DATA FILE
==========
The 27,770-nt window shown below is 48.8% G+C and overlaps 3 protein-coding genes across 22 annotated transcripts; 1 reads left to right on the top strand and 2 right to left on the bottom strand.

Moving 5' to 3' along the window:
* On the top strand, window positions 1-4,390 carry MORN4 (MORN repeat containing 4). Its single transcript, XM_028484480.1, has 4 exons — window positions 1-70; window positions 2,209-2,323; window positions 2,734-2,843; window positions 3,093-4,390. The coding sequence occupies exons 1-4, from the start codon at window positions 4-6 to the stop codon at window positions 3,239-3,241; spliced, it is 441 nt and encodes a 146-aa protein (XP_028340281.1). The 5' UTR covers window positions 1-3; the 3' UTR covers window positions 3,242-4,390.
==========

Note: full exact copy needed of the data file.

The 27,770-nt window shown below is 48.8% G+C and overlaps 3 protein-coding genes across 22 annotated transcripts; 1 reads left to right on the top strand and 2 right to left on the bottom strand.

Moving 5' to 3' along the window:
* On the top strand, window positions 1-4,390 carry MORN4 (MORN repeat containing 4). Its single transcript, XM_028484480.1, has 4 exons — window positions 1-70; window positions 2,209-2,323; window positions 2,734-2,843; window positions 3,093-4,390. The coding sequence occupies exons 1-4, from the start codon at window positions 4-6 to the stop codon at window positions 3,239-3,241; spliced, it is 441 nt and encodes a 146-aa protein (XP_028340281.1). The 5' UTR covers window positions 1-3; the 3' UTR covers window positions 3,242-4,390.